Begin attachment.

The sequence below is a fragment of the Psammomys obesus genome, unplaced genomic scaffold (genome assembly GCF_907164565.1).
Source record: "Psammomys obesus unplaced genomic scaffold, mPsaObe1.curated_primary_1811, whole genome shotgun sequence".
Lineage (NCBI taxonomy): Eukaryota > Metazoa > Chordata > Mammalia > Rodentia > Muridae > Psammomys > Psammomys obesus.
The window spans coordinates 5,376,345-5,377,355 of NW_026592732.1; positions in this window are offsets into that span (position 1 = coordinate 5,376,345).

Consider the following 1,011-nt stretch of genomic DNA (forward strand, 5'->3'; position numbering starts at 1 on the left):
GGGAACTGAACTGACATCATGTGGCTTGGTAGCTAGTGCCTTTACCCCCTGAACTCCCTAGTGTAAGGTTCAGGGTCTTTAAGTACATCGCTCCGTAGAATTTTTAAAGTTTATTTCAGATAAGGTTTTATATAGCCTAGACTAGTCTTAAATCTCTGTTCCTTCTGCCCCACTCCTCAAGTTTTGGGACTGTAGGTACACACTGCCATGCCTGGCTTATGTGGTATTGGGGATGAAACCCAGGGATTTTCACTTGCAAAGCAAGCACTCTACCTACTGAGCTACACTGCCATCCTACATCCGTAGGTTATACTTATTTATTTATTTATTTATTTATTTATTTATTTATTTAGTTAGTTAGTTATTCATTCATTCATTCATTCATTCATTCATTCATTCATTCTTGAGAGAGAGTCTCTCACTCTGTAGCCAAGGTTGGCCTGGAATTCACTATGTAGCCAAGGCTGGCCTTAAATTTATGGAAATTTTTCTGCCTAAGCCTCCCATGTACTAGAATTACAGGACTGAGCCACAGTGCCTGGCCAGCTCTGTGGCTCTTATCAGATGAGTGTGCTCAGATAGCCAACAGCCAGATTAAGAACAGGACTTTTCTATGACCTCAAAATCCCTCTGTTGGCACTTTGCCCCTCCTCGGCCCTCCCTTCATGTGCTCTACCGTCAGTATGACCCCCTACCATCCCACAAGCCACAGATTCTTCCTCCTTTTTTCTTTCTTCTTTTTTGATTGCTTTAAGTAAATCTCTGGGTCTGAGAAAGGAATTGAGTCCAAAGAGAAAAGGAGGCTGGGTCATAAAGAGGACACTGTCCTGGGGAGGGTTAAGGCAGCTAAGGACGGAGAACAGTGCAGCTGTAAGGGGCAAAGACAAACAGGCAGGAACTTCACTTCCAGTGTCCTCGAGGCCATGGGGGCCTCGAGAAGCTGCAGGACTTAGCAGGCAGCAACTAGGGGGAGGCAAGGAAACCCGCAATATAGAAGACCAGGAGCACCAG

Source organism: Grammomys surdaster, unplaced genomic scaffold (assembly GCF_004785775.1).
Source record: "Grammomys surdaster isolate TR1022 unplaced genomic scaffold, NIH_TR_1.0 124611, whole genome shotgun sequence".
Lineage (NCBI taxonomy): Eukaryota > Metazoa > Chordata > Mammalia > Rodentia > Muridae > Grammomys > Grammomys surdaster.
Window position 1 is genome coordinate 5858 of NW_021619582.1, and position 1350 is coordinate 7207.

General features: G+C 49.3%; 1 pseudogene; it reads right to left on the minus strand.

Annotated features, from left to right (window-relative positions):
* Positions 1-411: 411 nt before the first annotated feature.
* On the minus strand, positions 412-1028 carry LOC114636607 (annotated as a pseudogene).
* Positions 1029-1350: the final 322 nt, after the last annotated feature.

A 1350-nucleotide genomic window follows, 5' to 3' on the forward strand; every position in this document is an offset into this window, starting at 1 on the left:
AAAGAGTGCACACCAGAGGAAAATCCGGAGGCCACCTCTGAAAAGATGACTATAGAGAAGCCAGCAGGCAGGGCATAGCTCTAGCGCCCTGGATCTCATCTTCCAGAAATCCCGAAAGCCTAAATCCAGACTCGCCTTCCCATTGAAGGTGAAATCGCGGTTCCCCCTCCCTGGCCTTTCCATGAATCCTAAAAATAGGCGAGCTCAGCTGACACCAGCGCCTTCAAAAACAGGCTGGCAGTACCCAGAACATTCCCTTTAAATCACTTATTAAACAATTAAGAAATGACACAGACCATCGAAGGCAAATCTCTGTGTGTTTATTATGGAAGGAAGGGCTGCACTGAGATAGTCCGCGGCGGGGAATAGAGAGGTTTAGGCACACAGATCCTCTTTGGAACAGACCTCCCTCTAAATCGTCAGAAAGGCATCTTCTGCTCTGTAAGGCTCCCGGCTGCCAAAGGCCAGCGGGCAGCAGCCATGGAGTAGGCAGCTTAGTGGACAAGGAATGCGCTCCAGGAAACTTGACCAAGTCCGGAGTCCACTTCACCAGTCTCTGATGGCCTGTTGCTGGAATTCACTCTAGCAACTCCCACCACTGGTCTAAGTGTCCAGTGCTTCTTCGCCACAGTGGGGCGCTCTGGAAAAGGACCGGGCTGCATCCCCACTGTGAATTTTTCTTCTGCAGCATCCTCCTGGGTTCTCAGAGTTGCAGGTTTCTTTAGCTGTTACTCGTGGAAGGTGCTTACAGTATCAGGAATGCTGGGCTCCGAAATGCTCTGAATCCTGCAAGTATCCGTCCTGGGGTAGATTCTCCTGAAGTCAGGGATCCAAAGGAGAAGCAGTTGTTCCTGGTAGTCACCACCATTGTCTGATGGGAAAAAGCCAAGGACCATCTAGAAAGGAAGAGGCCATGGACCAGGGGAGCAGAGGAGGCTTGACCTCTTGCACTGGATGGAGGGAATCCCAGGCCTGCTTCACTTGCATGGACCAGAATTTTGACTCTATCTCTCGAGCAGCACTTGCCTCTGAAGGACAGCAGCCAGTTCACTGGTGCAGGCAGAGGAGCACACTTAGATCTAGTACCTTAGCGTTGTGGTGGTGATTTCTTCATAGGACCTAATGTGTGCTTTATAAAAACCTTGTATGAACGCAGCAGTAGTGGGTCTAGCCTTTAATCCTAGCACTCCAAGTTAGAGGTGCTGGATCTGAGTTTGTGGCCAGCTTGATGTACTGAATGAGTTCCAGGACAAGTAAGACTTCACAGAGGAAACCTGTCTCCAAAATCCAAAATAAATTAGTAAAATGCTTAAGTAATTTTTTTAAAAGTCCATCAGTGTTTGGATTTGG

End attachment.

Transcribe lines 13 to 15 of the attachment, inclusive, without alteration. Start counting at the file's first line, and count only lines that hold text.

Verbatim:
* Positions 1-411: 411 nt before the first annotated feature.
* On the minus strand, positions 412-1028 carry LOC114636607 (annotated as a pseudogene).
* Positions 1029-1350: the final 322 nt, after the last annotated feature.